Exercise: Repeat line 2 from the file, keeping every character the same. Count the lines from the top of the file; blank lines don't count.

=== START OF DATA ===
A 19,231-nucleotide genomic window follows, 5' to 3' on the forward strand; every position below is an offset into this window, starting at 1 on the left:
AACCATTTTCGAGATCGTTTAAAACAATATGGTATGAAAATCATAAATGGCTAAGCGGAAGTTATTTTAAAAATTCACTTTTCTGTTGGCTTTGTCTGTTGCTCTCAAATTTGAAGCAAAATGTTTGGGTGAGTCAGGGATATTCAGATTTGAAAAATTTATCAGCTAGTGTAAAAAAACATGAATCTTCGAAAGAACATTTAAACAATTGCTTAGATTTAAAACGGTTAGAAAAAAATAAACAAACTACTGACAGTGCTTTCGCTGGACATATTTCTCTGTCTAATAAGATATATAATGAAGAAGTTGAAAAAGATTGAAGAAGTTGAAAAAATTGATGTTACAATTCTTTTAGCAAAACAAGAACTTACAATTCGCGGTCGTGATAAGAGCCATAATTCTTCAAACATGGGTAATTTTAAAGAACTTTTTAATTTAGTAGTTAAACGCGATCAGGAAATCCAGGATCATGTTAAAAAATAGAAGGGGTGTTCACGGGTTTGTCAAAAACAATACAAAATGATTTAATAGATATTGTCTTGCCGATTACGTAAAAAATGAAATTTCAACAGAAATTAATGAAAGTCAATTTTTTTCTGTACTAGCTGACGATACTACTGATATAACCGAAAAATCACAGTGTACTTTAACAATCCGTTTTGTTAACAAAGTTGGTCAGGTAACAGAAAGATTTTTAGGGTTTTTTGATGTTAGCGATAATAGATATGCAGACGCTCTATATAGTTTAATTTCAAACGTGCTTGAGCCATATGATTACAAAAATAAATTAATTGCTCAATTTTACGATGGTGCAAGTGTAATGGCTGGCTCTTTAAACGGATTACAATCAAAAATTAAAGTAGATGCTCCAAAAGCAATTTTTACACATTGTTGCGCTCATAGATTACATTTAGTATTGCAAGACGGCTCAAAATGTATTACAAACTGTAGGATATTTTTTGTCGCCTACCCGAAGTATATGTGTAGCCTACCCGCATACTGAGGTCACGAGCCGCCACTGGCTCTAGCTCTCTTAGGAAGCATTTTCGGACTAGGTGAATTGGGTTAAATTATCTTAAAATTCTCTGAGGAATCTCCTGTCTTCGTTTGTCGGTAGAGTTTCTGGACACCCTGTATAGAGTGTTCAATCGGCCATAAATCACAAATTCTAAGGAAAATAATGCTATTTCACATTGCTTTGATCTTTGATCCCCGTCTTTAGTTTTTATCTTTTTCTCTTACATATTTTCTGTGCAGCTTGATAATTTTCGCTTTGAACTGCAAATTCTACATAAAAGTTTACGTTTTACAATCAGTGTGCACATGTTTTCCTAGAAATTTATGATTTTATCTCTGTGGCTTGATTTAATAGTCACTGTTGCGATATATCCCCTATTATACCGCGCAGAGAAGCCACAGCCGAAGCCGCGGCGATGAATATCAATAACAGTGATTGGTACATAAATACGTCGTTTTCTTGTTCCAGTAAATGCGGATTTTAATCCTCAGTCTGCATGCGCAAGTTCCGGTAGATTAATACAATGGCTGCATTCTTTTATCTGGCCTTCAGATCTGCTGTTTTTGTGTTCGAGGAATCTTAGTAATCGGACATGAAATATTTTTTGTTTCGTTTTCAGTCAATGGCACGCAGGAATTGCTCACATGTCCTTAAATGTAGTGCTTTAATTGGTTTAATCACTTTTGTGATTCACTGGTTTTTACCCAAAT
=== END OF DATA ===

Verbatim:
AACCATTTTCGAGATCGTTTAAAACAATATGGTATGAAAATCATAAATGGCTAAGCGGAAGTTATTTTAAAAATTCACTTTTCTGTTGGCTTTGTCTGTTGCTCTCAAATTTGAAGCAAAATGTTTGGGTGAGTCAGGGATATTCAGATTTGAAAAATTTATCAGCTAGTGTAAAAAAACATGAATCTTCGAAAGAACATTTAAACAATTGCTTAGATTTAAAACGGTTAGAAAAAAATAAACAAACTACTGACAGTGCTTTCGCTGGACATATTTCTCTGTCTAATAAGATATATAATGAAGAAGTTGAAAAAGATTGAAGAAGTTGAAAAAATTGATGTTACAATTCTTTTAGCAAAACAAGAACTTACAATTCGCGGTCGTGATAAGAGCCATAATTCTTCAAACATGGGTAATTTTAAAGAACTTTTTAATTTAGTAGTTAAACGCGATCAGGAAATCCAGGATCATGTTAAAAAATAGAAGGGGTGTTCACGGGTTTGTCAAAAACAATACAAAATGATTTAATAGATATTGTCTTGCCGATTACGTAAAAAATGAAATTTCAACAGAAATTAATGAAAGTCAATTTTTTTCTGTACTAGCTGACGATACTACTGATATAACCGAAAAATCACAGTGTACTTTAACAATCCGTTTTGTTAACAAAGTTGGTCAGGTAACAGAAAGATTTTTAGGGTTTTTTGATGTTAGCGATAATAGATATGCAGACGCTCTATATAGTTTAATTTCAAACGTGCTTGAGCCATATGATTACAAAAATAAATTAATTGCTCAATTTTACGATGGTGCAAGTGTAATGGCTGGCTCTTTAAACGGATTACAATCAAAAATTAAAGTAGATGCTCCAAAAGCAATTTTTACACATTGTTGCGCTCATAGATTACATTTAGTATTGCAAGACGGCTCAAAATGTATTACAAACTGTAGGATATTTTTTGTCGCCTACCCGAAGTATATGTGTAGCCTACCCGCATACTGAGGTCACGAGCCGCCACTGGCTCTAGCTCTCTTAGGAAGCATTTTCGGACTAGGTGAATTGGGTTAAATTATCTTAAAATTCTCTGAGGAATCTCCTGTCTTCGTTTGTCGGTAGAGTTTCTGGACACCCTGTATAGAGTGTTCAATCGGCCATAAATCACAAATTCTAAGGAAAATAATGCTATTTCACATTGCTTTGATCTTTGATCCCCGTCTTTAGTTTTTATCTTTTTCTCTTACATATTTTCTGTGCAGCTTGATAATTTTCGCTTTGAACTGCAAATTCTACATAAAAGTTTACGTTTTACAATCAGTGTGCACATGTTTTCCTAGAAATTTATGATTTTATCTCTGTGGCTTGATTTAATAGTCACTGTTGCGATATATCCCCTATTATACCGCGCAGAGAAGCCACAGCCGAAGCCGCGGCGATGAATATCAATAACAGTGATTGGTACATAAATACGTCGTTTTCTTGTTCCAGTAAATGCGGATTTTAATCCTCAGTCTGCATGCGCAAGTTCCGGTAGATTAATACAATGGCTGCATTCTTTTATCTGGCCTTCAGATCTGCTGTTTTTGTGTTCGAGGAATCTTAGTAATCGGACATGAAATATTTTTTGTTTCGTTTTCAGTCAATGGCACGCAGGAATTGCTCACATGTCCTTAAATGTAGTGCTTTAATTGGTTTAATCACTTTTGTGATTCACTGGTTTTTACCCAAAT